Dream time-zones

Would there be some sort of polarity between dreams and reality? Do they represent a reflection of conscious reality, similar to the roots of trees that mirror their branch formations? Could they stretch across unlimited time zones?
I touched on the subject of dreams before. They defy generalisation.
It's not easy to relate them to the ideas of eminent psychoanalysts or philosophers, that 'a dream is a psychosis', or that 'the lunatic is a wakeful dreamer.' No doubt they make a point, but such suggestions seem to oversimplify, almost disdainfully, the depth and mystery of this phenomenon.
The vision of artists and writers is far more preferable: that life is a dream from which only death awakens us , or that All the world's a stage, And all the men and women merely players.. or that- ..we're all mad here.. as logically explained to Alice by the Cheshire Cat.

How does one scientifically explain the conviction of having experienced something previously in a dream? It could be a scene, a sound, a particular movement of someone or something, but one is convinced of having experienced exactly the same thing before. There are also dreams of premonition, when one is forewarned of what is going to happen in such a way that one feels a real urgency to act accordingly. These may be rare, but for at least one very good reason I'm absolutely convinced of their validity.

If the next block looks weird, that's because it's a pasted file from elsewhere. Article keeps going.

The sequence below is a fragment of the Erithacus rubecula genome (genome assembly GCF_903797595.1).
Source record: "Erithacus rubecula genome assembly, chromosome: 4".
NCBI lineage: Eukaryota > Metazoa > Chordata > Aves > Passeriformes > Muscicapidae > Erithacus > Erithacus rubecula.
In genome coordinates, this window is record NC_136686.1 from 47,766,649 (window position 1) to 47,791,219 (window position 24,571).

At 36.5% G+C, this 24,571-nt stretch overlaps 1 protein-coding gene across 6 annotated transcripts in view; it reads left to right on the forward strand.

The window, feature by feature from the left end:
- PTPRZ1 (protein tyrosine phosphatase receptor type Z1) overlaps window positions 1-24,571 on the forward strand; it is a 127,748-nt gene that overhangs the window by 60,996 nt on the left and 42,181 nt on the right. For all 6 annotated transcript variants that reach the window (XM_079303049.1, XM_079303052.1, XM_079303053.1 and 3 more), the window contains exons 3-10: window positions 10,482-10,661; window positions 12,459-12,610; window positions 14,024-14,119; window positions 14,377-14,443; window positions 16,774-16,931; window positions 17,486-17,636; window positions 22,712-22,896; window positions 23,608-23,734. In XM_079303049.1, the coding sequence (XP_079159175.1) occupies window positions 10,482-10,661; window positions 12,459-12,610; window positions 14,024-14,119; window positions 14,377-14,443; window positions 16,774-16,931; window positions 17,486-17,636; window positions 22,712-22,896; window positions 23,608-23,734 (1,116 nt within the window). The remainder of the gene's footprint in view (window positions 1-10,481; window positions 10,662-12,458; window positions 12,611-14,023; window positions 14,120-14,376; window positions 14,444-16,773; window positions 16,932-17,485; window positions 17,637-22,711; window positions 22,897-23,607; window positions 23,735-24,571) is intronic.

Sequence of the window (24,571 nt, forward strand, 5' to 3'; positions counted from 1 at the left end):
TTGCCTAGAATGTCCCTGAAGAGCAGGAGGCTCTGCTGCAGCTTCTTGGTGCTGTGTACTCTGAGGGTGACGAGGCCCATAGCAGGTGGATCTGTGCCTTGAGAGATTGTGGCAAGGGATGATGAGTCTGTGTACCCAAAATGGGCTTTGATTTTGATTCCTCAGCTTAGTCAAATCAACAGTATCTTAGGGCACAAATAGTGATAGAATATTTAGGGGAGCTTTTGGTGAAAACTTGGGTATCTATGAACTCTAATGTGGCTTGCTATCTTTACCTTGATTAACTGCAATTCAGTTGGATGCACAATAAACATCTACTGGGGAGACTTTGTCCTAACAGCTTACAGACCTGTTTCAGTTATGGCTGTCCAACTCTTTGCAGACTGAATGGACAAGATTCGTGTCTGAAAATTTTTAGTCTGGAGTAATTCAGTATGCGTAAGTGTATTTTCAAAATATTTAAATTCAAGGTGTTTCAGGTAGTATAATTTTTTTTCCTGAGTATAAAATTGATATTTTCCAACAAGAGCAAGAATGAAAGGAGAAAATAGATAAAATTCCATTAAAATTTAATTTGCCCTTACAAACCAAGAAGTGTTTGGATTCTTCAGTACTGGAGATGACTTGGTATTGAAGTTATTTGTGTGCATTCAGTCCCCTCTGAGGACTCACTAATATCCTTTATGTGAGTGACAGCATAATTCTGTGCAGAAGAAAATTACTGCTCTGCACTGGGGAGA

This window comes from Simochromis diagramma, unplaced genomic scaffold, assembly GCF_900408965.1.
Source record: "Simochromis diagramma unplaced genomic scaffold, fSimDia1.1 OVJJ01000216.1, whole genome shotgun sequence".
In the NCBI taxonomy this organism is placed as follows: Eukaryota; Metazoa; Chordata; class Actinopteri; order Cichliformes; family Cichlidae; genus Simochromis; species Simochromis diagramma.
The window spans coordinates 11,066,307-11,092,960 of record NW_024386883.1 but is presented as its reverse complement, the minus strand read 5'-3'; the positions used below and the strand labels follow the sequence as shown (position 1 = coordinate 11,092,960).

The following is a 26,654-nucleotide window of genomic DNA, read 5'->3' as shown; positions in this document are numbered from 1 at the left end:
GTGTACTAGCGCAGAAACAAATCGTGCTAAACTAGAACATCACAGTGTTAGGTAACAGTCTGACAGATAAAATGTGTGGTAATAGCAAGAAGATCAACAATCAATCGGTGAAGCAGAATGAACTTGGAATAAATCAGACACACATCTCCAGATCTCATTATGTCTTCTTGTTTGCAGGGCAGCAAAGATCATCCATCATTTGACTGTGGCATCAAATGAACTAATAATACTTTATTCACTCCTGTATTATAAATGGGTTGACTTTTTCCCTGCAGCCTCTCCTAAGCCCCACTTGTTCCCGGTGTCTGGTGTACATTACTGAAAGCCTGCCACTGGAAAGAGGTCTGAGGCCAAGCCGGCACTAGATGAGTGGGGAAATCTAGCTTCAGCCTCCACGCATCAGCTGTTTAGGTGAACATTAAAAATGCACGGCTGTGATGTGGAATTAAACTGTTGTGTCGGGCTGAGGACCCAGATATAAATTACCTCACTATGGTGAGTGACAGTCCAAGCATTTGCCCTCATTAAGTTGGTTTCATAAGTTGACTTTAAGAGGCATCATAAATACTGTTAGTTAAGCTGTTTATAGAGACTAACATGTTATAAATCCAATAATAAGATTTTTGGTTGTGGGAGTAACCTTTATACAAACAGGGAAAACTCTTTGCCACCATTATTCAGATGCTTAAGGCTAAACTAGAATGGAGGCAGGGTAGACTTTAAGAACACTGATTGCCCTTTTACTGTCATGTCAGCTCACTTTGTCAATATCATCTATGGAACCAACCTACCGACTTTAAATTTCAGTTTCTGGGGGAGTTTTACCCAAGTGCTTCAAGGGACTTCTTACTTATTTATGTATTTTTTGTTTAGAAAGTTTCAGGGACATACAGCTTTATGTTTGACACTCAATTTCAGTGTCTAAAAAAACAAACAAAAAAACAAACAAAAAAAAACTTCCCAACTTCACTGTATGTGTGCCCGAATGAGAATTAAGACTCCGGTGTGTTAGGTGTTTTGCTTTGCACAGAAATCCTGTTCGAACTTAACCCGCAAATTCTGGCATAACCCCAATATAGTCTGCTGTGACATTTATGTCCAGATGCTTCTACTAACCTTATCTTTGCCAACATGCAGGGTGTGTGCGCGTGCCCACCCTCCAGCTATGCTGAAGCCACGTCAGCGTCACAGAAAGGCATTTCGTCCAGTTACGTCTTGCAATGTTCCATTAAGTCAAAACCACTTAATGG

The blind might dream they can see, and the deaf might dream they can hear. They negate their handicap so convincingly that when they first awake, they are convinced that it's true.

One of the most wonderful dreams is to be able to fly, just by stretching out one's arms and legs and gliding a few inches above undulating moors, confident that with a little effort and practice one would be able to gain height. This can be a recurring dream and one wakes up with the elated certainty that one can really fly.
The general, obvious interpretation of this particular dream is the state of being on top of whatever situation one is faced with, or being in control of one's destiny, but this also seems too simple. It doesn't explain the surprise, the elation and the real conviction one has of being able to fly, even to the point of wanting to try it out when one first wakes up! 

A particular dream that still haunts me despite the considerable passage of time, relates to the First World War. At the time there was no reason whatsoever why I should have had such a dream. I was a simple soldier, but in civil life I was a tailor. In the right hand pocket of my coarse, brown, army trousers I kept a piece of fine, grey, worsted cloth. Ever so often I would nervously feel and knead the material between thumb and forefinger. It was a way of holding on to my identity and what was left of my sanity, reassuring myself with this vestige of finesse and civilisation in the middle of the unrestrained, intolerable madness and horror of what I saw and was subjected to.
The dream was so spontaneous, vivid and real that I have often wondered about it. It even seems plausible to imagine that perhaps that person existed. The details were such that it would have taken real experience, and more imagination than I could ever boast of having, to dream them. And when I awoke I was convinced that it was true. I was sure that I had been a tailor, thrown into that mad, bloody mire, the nightmare-reality of the Great War, perhaps in another, far less fortunate life.

Text and image © Mirino (PW) June, 2010

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